SW WA Rep: No Reason To ‘Force The Wolves Here’

Steven Friederich of The Daily World (Aberdeen) wrote a good and lengthy article on last week’s state House hearing on wolves in Olympia, which we covered briefly earlier this week.

Friederich folds in post-hearing comments from House Agriculture and Natural Resources Committee Chairman Brian Blake about translocating wolves to the Olympic Peninsula and Willapa Hills, and WDFW Director Phil Anderson on the likelihood that that “tool” would be used.

Moving members of the species around Washington is part of the agency’s draft plan to achieve statewide recovery goals, but it is controversial, especially in areas where it would otherwise be pretty difficult for wolves to reach.

Blake: “There is absolutely no reason for the state to get involved and somehow force the wolves here.”

A Democrat, he represents Southwest Washington’s Pacific and Wahkiakum Counties and parts of Grays Harbor and Cowlitz Counties.

Pointing to reports of wolves around the other edges of the state — tracks, howls and photographs of animals in extreme southeast and northeast Washington and upper Ross Lake as well as confirmed packs in Okanogan and Pend Oreille Counties — Blake added: “All of these details tell us that the wolf is coming and it’s coming on its own without us needing to help it along.”

It was interesting that during the hearing (which I viewed afterwards online) no legislators asked Anderson point blank if WDFW was reintroducing wolves into the state. Some hunters believe as a matter of fact that the agency or wolf advocates in league with WDFW are bringing them in illicitly.

One story has it that a white rig, not unlike a Schwan’s delivery truck, was spotted resupplying the Lookout Pack with eight more members in spring 2009. A more dated one has it that Weyerhaeuser parachuted them into the Willapa Hills to reduce elk and deer damage to young trees.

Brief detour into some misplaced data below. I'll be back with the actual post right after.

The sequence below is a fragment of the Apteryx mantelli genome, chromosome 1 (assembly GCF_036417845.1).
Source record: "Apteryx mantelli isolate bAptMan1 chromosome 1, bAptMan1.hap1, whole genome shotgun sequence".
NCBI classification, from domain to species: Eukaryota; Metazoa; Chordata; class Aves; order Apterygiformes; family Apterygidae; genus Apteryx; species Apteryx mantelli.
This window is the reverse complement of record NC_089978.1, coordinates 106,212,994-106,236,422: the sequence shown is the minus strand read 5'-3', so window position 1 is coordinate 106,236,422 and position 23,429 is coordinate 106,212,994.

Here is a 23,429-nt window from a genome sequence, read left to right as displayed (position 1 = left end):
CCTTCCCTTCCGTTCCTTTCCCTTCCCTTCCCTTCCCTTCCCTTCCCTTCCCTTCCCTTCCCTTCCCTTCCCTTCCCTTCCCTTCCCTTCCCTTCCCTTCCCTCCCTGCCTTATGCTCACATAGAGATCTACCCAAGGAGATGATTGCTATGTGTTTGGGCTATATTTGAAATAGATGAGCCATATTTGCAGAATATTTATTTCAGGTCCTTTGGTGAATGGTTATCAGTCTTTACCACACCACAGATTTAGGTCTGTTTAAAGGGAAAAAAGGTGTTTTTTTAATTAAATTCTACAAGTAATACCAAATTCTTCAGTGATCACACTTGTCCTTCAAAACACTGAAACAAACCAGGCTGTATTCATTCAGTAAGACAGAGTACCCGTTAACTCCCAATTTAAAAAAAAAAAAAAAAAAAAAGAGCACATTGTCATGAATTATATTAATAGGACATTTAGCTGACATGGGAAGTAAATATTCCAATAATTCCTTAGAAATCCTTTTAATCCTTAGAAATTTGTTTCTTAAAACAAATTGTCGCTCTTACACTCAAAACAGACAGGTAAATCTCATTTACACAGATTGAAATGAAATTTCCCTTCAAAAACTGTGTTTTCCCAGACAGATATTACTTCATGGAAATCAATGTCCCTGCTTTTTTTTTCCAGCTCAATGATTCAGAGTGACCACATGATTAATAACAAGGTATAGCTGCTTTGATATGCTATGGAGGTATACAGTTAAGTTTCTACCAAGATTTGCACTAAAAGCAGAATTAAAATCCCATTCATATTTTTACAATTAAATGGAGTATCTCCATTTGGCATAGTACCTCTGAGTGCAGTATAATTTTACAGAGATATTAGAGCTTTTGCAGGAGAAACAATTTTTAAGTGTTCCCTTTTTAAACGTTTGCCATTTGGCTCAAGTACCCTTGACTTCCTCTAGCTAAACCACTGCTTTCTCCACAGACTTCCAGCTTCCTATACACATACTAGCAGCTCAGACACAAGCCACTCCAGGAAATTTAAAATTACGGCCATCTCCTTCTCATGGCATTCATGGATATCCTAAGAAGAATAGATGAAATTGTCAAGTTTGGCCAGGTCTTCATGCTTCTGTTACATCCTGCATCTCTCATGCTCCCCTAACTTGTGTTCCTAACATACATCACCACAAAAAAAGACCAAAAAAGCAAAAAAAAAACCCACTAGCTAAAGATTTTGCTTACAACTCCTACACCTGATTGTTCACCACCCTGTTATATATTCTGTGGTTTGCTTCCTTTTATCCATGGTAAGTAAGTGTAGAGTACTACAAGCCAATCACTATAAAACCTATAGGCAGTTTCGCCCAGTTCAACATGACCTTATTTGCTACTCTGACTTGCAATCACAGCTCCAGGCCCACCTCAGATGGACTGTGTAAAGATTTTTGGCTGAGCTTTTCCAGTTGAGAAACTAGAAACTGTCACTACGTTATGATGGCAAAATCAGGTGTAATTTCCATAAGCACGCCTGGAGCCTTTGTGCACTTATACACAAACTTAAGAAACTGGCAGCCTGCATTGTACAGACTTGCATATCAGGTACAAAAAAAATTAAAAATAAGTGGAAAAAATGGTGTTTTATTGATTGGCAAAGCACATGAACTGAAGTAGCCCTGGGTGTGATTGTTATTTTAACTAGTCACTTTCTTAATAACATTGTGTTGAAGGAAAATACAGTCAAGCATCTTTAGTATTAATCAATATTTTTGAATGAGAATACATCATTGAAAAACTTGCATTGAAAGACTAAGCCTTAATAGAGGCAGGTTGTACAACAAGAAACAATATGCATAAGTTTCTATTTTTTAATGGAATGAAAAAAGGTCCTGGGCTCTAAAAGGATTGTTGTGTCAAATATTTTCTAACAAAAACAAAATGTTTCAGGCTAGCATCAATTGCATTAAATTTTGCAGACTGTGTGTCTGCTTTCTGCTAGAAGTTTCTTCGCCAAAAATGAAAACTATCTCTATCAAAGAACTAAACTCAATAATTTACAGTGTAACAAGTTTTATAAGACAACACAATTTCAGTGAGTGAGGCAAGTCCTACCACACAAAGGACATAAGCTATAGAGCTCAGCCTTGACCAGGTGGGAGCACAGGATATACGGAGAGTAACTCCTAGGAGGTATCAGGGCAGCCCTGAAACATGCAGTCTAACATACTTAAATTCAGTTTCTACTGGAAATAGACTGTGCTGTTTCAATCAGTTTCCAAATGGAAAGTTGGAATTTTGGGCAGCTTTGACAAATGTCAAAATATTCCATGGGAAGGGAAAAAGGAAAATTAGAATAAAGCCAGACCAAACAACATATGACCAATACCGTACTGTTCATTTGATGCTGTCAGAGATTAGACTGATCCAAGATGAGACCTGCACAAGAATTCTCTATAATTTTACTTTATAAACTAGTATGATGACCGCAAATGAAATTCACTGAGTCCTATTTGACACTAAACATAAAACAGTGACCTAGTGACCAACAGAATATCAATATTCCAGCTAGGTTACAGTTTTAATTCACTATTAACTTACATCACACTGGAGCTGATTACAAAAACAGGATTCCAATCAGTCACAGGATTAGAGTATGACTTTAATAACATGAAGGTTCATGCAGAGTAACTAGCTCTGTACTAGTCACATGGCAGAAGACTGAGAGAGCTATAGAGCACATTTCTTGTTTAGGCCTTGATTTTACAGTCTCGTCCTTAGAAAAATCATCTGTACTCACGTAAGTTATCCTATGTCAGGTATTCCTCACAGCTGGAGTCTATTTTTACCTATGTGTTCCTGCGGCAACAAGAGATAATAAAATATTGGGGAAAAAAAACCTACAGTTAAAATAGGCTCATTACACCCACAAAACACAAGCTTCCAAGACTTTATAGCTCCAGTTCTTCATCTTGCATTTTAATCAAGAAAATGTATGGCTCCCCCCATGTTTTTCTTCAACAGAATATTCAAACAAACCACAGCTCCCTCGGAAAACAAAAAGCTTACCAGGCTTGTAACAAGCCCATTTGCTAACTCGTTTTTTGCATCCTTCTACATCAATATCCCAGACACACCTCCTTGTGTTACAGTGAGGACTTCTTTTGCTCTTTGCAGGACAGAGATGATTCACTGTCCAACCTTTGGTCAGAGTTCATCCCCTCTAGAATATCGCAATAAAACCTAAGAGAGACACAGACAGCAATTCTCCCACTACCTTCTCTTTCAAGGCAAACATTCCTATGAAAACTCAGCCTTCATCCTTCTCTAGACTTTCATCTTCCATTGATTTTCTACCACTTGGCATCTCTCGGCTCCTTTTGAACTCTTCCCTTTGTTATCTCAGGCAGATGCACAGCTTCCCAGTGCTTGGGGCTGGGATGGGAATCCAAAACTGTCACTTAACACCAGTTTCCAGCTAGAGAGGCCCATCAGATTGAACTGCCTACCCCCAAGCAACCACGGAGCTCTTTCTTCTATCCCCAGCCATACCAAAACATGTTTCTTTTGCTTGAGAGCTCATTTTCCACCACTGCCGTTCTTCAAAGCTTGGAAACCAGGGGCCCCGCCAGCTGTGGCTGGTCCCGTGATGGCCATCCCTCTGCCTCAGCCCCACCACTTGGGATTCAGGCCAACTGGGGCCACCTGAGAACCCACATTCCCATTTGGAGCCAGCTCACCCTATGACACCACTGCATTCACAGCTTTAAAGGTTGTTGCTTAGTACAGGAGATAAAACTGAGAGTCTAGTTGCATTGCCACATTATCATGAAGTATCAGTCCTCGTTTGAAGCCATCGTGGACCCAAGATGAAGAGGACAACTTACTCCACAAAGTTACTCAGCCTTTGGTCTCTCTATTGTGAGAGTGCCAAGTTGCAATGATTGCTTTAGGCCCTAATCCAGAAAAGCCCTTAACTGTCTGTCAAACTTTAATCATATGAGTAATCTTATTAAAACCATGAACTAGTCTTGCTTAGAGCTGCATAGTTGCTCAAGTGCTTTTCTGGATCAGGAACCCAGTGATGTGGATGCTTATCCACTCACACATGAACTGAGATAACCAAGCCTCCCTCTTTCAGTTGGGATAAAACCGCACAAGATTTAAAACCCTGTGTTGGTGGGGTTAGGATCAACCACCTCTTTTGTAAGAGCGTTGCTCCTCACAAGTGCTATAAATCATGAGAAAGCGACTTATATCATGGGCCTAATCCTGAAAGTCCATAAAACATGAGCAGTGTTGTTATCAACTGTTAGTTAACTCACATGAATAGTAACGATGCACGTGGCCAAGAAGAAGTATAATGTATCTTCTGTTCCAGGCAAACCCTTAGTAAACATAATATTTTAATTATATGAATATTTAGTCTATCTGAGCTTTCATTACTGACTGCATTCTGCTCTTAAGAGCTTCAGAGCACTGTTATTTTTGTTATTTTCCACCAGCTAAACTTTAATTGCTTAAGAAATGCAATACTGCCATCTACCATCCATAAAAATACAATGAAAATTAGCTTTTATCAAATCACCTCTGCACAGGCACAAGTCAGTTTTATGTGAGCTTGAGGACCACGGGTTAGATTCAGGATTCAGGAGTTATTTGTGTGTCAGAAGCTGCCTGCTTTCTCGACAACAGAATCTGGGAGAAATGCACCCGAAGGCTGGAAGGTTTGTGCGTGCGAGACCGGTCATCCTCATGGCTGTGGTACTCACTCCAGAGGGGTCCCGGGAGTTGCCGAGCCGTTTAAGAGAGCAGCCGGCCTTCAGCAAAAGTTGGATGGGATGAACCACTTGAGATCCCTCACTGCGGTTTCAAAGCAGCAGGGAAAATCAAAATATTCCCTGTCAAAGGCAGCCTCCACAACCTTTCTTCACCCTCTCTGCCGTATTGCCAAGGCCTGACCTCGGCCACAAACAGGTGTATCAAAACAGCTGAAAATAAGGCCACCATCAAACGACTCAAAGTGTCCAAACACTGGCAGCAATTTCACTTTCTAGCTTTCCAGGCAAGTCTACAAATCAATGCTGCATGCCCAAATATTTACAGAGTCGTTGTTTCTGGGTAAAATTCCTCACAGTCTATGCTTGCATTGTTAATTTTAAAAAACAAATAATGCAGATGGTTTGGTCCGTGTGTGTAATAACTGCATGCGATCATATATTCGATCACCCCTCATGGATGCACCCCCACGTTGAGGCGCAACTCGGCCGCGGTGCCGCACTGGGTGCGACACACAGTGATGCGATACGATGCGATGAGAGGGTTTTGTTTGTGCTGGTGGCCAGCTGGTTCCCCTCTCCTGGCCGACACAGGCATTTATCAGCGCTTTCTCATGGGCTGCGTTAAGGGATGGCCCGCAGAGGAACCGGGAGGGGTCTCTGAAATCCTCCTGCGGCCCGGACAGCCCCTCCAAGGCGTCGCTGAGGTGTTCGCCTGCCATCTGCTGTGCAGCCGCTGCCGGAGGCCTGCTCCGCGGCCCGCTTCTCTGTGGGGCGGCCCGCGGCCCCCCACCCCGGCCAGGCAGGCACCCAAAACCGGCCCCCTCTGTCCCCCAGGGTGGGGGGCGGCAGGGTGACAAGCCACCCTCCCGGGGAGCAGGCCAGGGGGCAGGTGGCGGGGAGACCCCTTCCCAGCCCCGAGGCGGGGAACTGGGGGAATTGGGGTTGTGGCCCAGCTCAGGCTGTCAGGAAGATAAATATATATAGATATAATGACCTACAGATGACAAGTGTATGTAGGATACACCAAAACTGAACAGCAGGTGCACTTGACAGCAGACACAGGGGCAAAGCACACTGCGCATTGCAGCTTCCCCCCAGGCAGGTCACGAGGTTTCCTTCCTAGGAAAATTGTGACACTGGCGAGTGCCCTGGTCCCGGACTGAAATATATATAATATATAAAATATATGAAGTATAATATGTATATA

They can be believable for those who view government and environmentalists suspiciously, though state and federal biologists scoff at the stories. One tells us that tales of sneaky bios shipping predators here and there are a worldwide phenomenon.

Realistically, the only way that WFDW would actually move wolves around is through translocation if it’s part of the final plan, but even so, that would be no slam-bam-thank-you-mam process, as Anderson sees it.

Friedrich quotes him as saying:

“Moving wolves that are within the state boundaries to another location in the state is a tool that is available in the plan but is not defined specifically that it be used … It’s not stated it will be used. It’s a tool that could be considered.”

And adds:

“Anderson said the issue would need to go through its own environmental planning process before the state agency could pull the trigger and decide to implement the concept.

‘It’s not something that could just be done,’ Anderson said. ‘I think translocation is a hugely controversial issue and it is so far down the road that it would take an excruciating process to get there.'”

Elsewhere in Olympia, WDFW staffers are categorizing by theme the 65,000 comments on the draft plan that came in during a three-month-long public review. Eight hundred separate ideas have been identified, and they will be put into a spreadsheet and given answers.

The agency had planned on meeting with its 17-member Wolf Working Group a few weeks ago, but that got scrubbed due to snow, the Capital Press reported Dec. 8.

Next up is development of a final plan this coming spring and summer, and a presentation to the Fish & Wildlife Commission in late 2011.

However, the CP story quotes WDFW spokeswoman Madonna Luers as pointing out that things are in flux with her agency.

“A lot could change between now and the end of session as to what we will do and how we are staffed and organized. Natural resources agency reform will be a big issue in the interest of saving money,” Luers told reporter Dan Wheat.

Gov. Gregoire earlier this week proposed merging WDFW with State Parks and the Recreation and Conservation Office plus eight of DNR’s law enforcement officers. It’s possible that the House and Senate will push different consolidations forward too; last session, a Senate bill would have put WDFW and Parks under DNR.

It’s also likely that wolf-related bills will be introduced in the coming legislative session.

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